FREE NEWSLETTER

In Different Places

Edmund Marsh

MY WIFE HAS PLANS for retirement. Travel plans. For too many years, she’s lived a mostly travel-free life. We’ve logged just a few short excursions to hither and yon.

Yes, there have been reasons for this dearth of travel that were largely beyond our control. But her biggest obstacle has been—and continues to be—me. I’m mostly a homebody, and I’ve been reluctant to change my ways.

My wife didn’t choose to love traveling. Rather, she was born into a family of travelers. When she was a child, her family spent summers and holidays camping all over California and other western states. Later, one of her brothers roamed Europe and elsewhere during 20 summer breaks from teaching school. I’ve written about another brother and a cousin who live abroad. In that article, there wasn’t enough space to list all my wife’s kin who live or have lived overseas. I suspect this familial wanderlust began when an ancestor decided to hitch up his wagon and head west.

By contrast, my family genetics incline us to move once and stay put. There are exceptions, but a majority of my family members hew to this trait. It was certainly true of my parents. My mother still lives in the house they bought in 1952, and she can list her traveling vacations on two hands—with fingers to spare. My genes tell me to be still.

Despite that, I’m not completely opposed to traveling. I’d like our retirement to have an ample amount. That’s where our differences start, however. My idea of ample falls short of what my wife considers barely adequate. While she’s dreaming of destinations and thinking of the itinerary details, I’m fine-tuning the latest iteration of my home project list. We’re both searching for happiness, but looking in different locales.

My wife, it seems, may be the one looking in the right place—or places. Research shows that frequent travelers are happier than non-travelers, though the effect may be short-lived. According to another study, just thinking about travel leads to more happiness. In addition, travel may make us healthier and more creative.

My wife doesn’t need to review the research. She already knows from experience that a change of scenery brings on a change of mood. As a college student, she traded her junior year at the University of California, Los Angeles, for a year at England’s University of Sussex. From that home base, she hopped all over Europe and even down to Morocco. After returning home, she jumped at the chance to travel when opportunity and her finances allowed. How did all this kinetic energy meet me, the immovable object? Travel, of course. She headed back east to Georgia for grad school and never returned to California.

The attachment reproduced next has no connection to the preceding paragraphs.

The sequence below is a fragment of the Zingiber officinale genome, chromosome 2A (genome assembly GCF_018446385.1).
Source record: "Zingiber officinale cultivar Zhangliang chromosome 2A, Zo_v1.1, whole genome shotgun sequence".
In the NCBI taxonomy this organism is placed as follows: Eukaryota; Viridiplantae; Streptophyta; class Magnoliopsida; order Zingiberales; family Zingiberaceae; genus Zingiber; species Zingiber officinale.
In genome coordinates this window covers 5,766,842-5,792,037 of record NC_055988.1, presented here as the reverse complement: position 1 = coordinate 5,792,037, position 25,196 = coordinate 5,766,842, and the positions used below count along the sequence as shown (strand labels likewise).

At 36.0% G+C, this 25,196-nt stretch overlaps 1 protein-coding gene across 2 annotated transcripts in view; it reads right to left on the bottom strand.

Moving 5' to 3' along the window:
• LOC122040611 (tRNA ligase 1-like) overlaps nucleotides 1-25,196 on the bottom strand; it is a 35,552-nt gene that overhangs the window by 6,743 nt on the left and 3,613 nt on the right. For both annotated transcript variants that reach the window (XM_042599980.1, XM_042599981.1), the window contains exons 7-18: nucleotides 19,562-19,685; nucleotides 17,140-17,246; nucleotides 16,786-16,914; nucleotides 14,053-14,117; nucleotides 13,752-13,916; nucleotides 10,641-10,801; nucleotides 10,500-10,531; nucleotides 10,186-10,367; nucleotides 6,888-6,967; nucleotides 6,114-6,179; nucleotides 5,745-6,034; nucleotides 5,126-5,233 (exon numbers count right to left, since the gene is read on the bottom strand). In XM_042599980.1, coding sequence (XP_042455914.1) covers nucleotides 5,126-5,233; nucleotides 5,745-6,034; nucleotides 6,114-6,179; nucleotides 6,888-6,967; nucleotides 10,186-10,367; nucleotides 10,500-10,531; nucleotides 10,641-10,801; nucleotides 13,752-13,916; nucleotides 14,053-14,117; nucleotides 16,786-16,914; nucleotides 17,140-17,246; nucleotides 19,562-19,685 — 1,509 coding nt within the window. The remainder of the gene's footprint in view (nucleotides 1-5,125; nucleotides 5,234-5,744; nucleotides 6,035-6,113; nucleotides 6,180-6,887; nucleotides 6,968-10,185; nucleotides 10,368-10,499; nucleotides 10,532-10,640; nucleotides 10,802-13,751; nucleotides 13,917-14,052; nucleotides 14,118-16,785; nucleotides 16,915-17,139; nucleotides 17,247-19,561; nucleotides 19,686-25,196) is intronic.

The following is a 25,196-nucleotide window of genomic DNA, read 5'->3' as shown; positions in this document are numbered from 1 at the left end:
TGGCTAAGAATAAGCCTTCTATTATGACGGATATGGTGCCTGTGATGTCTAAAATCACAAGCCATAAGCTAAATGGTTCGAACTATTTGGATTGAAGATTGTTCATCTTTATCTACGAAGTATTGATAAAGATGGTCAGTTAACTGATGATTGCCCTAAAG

I’m aware that many people share my wife’s passion for points unknown. Here on HumbleDollar, several contributors have written about their journeys, from learning while touring to just roving about. Indeed, Americans are currently traveling in record numbers. Am I the lone soul who is content just puttering about the homestead and avoiding the bother of schedules, questionable food and lugging heavy suitcases—there’s a reason they call it luggage—or do I have a kindred spirit out there?

I know there’s at least one other HumbleDollar writer who is happier staying home, and research indicates we have company. Data gathered from 13,000 people from across Europe show that our home can be an important contributor to wellbeing. In fact, 15% of our total happiness comes from our homes, according to the study. This is quite a bit more than the 6% from our earnings or the 3% derived from the job we do. A good part of the joy comes from a feeling of pride, but certain physical features of our home can also boost happiness.

For instance, a survey of 6,000 homeowners found that home design influenced the overall happiness of nine out of 10 of those surveyed. Moreover, fully 65% are happier at home than away, with a new or recently spruced-up home bringing the most happiness. The two attributes that have the largest impact on happiness: big windows and comfortable furniture.

What are my wife and I to do as we strive for a blissful retirement together? The research doesn’t offer clear guidance. Even so, I’m not worried. Yes, my wife and I favor different pursuits, but those take a backseat to our most important shared values, such as our commitment to our faith, family and friends. Science affirms that we’re on the right track.

We’ve been grounded for more than a few years, all but compelled to stay close to home by family and work responsibilities, plus the pandemic. It’s been no strain on me. I selfishly enjoyed not having to compete with vacation plans for time spent at home. For my wife, however, the tension has become palpable. It’s time to bend in her direction and cast off from the home port.

Accordingly, we’re planning a trip to California next year to take care of some family business and play at being tourists. A trip to the U.K. is slated for the following year. I’m not looking forward to the airports and so on, but I know it’ll be worth the hassle to see the smile on my wife’s face. And to tell the truth, since we’ll be in the neighborhood, there’s a little private garden over there that I’m hankering to see.

Ed Marsh is a physical therapist who lives and works in a small community near Atlanta. He likes to spend time with his church, with his family and in his garden thinking about retirement. His favorite question to ask a young person is, “Are you saving for retirement?” Check out Ed’s earlier articles.

Do you enjoy HumbleDollar? Please support our work with a donation. Want to receive daily email alerts about new articles? Click here. How about getting our twice-weekly newsletter? Sign up now.

Browse Articles

Subscribe
Notify of
49 Comments
Newest
Oldest Most Voted
Inline Feedbacks
View all comments

Free Newsletter

SHARE